Rendon is elite defensively as well, and his 6.5 Wins Above Replacement was 4th among all NL players in 2014. Don’t hesitate to grab a high pick on him; he’s a complete and mature player.

2015 Projections: 162 G; .285/.385/.470; .855; 25 HR; 92 RBI


5. Kyle Seager

2014 Stats: 159 G; .268/.334/.454; .788; 25 HR; 96 RBI

2015 Outlook: He is quietly baseball’s most underrated player. He has improved his average, power numbers and fielding in each of his first three seasons. He is trending higher than Josh Donaldson was at the same age.

In December 2014, Seager signed a seven-year, $100 million contract extension. It may seem like a lot of money until you realize it lasts until Seager is 34 – about the age where third basemen start to decline rapidly – and he is only being paid $14-plus million per season. Market value for a potential top five third baseman is more than that, probably in excess of $18 million, so the Mariners locked up their star ahead of time at a slight hometown discount.

2015 Projections: 162 G; .275/.325/.410; .735; 26 HR; 94 RBI


6. Manny Machado

2014 Stats: 82 G; .278/.324/.431; .755; 12 HR; 32 RBI

2015 Outlook: Orioles manager Buck Showalter says Machado is having an outstanding Spring Training. I’m inclined to believe one of baseball’s best managers about the opinion of his budding star.

The 22-year-old dynamic personality has MVP potential if he can stay healthy for close to 162 games. If you’re going to reach for a player, reach for the stars with Manny.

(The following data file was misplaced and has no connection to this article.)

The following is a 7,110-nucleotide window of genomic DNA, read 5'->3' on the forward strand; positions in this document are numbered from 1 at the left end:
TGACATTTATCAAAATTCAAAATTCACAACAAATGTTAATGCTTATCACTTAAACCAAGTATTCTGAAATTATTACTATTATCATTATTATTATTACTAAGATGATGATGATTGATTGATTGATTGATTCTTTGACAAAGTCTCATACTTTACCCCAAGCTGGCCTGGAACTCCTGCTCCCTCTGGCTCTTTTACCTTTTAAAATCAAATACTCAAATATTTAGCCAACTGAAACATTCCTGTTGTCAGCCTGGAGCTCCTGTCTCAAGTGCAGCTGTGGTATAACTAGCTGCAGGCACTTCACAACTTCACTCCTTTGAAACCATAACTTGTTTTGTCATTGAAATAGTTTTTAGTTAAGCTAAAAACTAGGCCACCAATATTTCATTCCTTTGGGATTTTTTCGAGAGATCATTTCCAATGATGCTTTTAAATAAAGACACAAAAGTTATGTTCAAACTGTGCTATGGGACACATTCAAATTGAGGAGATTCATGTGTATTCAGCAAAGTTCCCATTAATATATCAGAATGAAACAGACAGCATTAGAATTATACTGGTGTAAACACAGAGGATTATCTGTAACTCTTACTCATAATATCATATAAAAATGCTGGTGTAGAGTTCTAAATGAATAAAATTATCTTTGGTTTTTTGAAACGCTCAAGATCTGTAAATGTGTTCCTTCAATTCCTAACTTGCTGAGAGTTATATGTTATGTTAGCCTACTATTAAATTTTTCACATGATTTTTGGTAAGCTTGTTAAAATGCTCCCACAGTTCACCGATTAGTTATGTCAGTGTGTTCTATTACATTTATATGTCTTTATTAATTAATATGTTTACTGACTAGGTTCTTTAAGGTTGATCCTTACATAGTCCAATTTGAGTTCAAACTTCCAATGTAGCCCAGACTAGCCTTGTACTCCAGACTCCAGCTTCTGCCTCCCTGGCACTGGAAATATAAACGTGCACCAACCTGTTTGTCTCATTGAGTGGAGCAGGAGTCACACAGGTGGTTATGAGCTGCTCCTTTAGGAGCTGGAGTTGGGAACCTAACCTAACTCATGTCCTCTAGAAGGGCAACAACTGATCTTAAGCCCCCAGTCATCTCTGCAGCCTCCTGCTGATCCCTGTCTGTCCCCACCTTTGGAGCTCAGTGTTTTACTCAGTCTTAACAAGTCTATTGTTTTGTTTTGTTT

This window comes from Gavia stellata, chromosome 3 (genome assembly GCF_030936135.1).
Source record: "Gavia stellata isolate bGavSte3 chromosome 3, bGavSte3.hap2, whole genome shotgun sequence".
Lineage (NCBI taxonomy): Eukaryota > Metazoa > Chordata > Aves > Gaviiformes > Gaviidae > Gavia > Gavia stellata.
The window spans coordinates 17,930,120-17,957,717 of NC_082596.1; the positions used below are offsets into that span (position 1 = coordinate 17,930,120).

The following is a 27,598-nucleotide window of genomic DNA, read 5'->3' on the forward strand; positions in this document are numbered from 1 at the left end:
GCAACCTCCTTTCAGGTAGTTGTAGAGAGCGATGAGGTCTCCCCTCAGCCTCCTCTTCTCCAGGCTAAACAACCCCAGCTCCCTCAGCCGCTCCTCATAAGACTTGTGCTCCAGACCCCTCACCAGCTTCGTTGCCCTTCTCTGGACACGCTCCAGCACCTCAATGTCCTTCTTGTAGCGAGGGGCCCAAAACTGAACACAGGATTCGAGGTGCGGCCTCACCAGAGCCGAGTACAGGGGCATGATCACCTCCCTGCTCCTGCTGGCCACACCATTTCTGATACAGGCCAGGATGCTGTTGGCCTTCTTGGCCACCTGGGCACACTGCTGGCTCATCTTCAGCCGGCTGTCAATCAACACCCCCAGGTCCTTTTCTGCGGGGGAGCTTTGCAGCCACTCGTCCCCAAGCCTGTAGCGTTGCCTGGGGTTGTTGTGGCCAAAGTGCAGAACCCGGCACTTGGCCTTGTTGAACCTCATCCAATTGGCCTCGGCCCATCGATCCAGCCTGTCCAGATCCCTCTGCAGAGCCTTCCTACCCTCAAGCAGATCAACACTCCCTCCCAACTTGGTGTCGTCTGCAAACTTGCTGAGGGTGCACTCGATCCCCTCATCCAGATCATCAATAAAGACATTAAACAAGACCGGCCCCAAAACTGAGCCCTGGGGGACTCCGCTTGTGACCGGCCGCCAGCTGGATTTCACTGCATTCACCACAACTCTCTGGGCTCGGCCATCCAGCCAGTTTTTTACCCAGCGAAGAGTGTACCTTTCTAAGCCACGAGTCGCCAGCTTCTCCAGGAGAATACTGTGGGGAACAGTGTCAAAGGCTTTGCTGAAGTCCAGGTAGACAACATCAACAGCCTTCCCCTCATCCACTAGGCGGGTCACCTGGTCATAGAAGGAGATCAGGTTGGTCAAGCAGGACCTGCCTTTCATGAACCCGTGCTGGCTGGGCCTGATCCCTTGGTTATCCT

2015 Projections: 158 G; .300/.345/.410; .755; 20 HR; 100 RBI


7. Nolan Arenado

Nolan Arenado of the Colorado Rockies (Getty)

Nolan Arenado of the Colorado Rockies (Getty)

2014 Stats: 111 G; .287/.328/.500; .828; 18 HR; 61 RBI

2015 Outlook: This ranking is criminal and might look even worse after 2015 is over. Arenado’s season was cut short due to pneumonia. Arenado is truly one of baseball’s rising stars and is the Manny Machado of the National League – he already has two Gold Gloves to his credit.

Arenado improves at the plate each season. .300 isn’t a crazy expectation, although it’s likely he’ll plateau at .290. If he stays healthy for a full season, 25 home runs seem likely; this would make him higher than the 8th best player at his position in fantasy.

2015 Projections: 156 G; .290/.340/.400; .740; 25 HR; 95 RBI


8. David Wright

2014 Stats: 134 G; .269/.324/.374; .698; 8 HR; 63 RBI

2015 Outlook: On paper: Wright is in the Donaldson/Longoria/Beltre tier of consistent third basemen. The problem that drops him a few spots is that his power numbers aren’t in their class.

That’s why the Mets decided to move the fences in at Citi Field again. If Wright can hit close to 20 home runs, he will finish in the top five in fantasy.

2015 Projections: 154 G; .310/.325/.390; .715; 20 HR; 90 RBI


9. Matt Carpenter

2014 Stats: 158 G; .272/.375/.375; .750; 8 HR; 59 RBI; *95 walks led MLB*

2015 Outlook: The two-time All-Star’s value comes in his ability to just get to the plate – he led the majors with 709 plate appearances last season as well as 95 walks. He doesn’t provide much in the power department, but his reliability, multiple-position eligibility – he can play 2B and OF if need be – and ability to eclipse 160 hits make him a steady, safe presence for fantasy purposes.

2015 Projections: 160 G; .265/.345/.360; .705; 10 HR; 75 RBI


10. Pablo Sandoval

2014 Stats: 157 G; .279/.324/.415; .739; 16 HR; 73 RBI